Installation view of Pedro Cabrita Reis, “Atelier” retrospective at Pavilhões da Mitra in Lisbon, Portugal. Photo: © PCR Studio / João Ferrand.

It is little surprise that the commercial galleries are slowly gaining a more international presence too, with some of the biggest names like Madragoa and Vera Cortês now participating at Frieze, Miart, Artissima, and Art Basel. There is no shortage of will or infrastructure in Lisbon, but are there enough serious collectors to sustain this burgeoning scene?

At a buffet lunch ahead of the fair’s VIP opening, two married Danish collectors who routinely visit fairs across Europe explained that they took a chance on Lisbon after enjoying ARCO Madrid. Though many collectors they knew from northern Europe were absent, they enjoyed mingling with a new, southern crowd and had just stopped off in the city of Porto en route to the capital, where they acquired three artworks already.

They enthused about the sun, sea, good wine, and food, only afterwards clarifying their collecting interest in South American and African art, both strengths of the Lisbon fair. Incidentally, 31 Project gallery reported selling a textile by Zimbabwean artist Georgina Maxim to Danish collectors just five minutes after opening.

a large space in which some paintings are installed to the right and the letters spelling ARCO are written out in a square format on a white wall in the background (to the left)

Installation view of Beta Contemporary gallery at “Openings” section of ARCO Lisboa 2024. Photo courtesy of Beta Contemporary.

For now, the fair’s international presence is heavily bolstered by its “Opening” section, which included galleries from Georgia, Romania, Argentina, and Colombia attracted by low booth prices of up to €2,000 ($2,162), according to one exhibitor. Meno Parkas from Lithuania returned after their participation last year led to a connection with curator Alicia Knock. She invited one of the gallery’s artists, Žilvinas Landzbergas, to participate in the Kaunas Biennial, which led to the Centre Pompidou acquiring one of his works. This year, the gallery made some sales to private collectors in Portugal.

One notable foreign presence in the main section was Charim Galerie from Vienna, which brought paintings by Eva Beresin, currently exhibiting at the Albertina. It sold one listed at €50,000 ($54,000) for an undisclosed sum.

The “Africa in Focus” section, established in 2019, has been rebranded as “The Shapes of the Ocean,” inviting galleries from France, Morocco, and Brazil. Curators Paula Nascimento, from Angola, and Igor Simões, from Brazil, chose the new theme to reflect Lisbon’s position on the edge of the Atlantic and consider not only African artists but “the shape of the Black experience across the world,” said Simōes.

several paintings are affixed to a wall that contain figures against a hazy purple background, in the corner there is an old fashioned tv Screen on the foor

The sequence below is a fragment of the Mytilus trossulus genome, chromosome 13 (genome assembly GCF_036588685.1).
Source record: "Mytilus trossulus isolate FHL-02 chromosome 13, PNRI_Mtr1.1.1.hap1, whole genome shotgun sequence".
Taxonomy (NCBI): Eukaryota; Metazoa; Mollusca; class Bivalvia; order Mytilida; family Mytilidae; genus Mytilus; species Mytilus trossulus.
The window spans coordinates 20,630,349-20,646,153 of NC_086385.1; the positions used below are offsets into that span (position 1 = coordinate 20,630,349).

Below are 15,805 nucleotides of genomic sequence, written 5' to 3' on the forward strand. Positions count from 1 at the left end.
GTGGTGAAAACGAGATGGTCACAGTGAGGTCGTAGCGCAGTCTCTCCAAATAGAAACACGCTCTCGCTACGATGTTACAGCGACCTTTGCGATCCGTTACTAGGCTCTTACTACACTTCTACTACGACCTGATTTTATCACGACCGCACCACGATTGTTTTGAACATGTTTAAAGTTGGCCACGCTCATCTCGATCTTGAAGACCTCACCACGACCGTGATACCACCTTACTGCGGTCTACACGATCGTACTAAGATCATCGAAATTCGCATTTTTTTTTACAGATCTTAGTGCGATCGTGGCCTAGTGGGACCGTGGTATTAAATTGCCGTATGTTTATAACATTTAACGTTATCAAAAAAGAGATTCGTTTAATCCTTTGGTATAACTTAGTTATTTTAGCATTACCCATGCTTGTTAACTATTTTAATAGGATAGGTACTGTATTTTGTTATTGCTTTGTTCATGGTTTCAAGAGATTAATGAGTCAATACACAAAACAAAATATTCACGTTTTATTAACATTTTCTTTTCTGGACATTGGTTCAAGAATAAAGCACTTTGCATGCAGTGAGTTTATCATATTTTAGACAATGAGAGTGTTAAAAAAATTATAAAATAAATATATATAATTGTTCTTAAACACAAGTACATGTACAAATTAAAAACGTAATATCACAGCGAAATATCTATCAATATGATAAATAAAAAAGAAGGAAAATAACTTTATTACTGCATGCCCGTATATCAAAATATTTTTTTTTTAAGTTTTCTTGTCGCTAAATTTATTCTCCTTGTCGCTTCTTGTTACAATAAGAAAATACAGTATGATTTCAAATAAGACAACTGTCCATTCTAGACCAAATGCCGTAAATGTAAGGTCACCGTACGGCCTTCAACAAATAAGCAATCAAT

Left: Eva Beresin, Facing a Family, (2024); Eva Beresin, Cut The Bullshit I, II & III, (2024). Right: VALIE EXPORT, Metanoia, (1968-2011). Photo ourtesy of Charim Galerie, Vienna

One participant in this section, Christophe Person from Paris, showed floor mats by Ugandan artist Paul Ndema that sparked interest and facilitated introductions to many local collectors. “It was a great opportunity for contacts even if sales have been slow,” said Person, who had anticipated this outcome given wider market trends.

Meanwhile, Graça Rodrigues of This Is Not A White Cube, based in Lisbon and Luanda, Angola, said she met collectors from the U.S., France, Switzerland, Germany, the U.K., Hong Kong, Haiti, and Brazil, many of whom were tech professionals based in Lisbon. She made sales between €5,000 and €15,000 ($5,400 to $16,200).

On Friday, at yet another buzzy opening, this time hosted by insurance company Fidelidade’s well-respected public gallery in the historic center, chatter turned to the future of ARCO Lisboa. A London gallerist who has been making annual visits to Portugal for the past few decades expressed concern that Madrid—described as Lisbon’s “richer cousin”—might overshadow and ultimately stifle the city’s nascent art market if IFEMA Madrid fails to achieve the right balance of exhibitors. This raised the question, is it time for ARCO Lisboa to get its own Portuguese director?

a booth at a fair installed with paintings, most of them are portraits

This Is Not A White Cube gallery installation at ARCO Lisboa 2024. Photo courtesy of This Is Not A White Cube.

Across town, a glamorous throng of artists and dealers filled a garden party hosted by local Lisbon gallery Foco and Paris-based Romero Paprocki at the artist Pauline Guerrier’s apartment, which feels like a lived-in film set complete with a swimming pool. There, an Italian gallerist who has worked in Lisbon for many years estimated that there exists no more than 10 major Portuguese collectors. She was hopeful, however, that in the coming years Portuguese galleries will start forging connections with the international market, with less reliance on Madrid.

For their part, ARCO Lisboa’s organizers feel on track with their founding mission. “It’s a very focused fair that doesn’t have an ambition to be huge,” according to “Openings” curator Luiza Teixeira de Freitas.

“Lisbon is having a boom and I’m not even thinking of expats,” she adds. “This generation of Portuguese entrepreneurs have the means to collect, they just need to be educated.” The global context is grey, but the mood in Lisbon is sunny.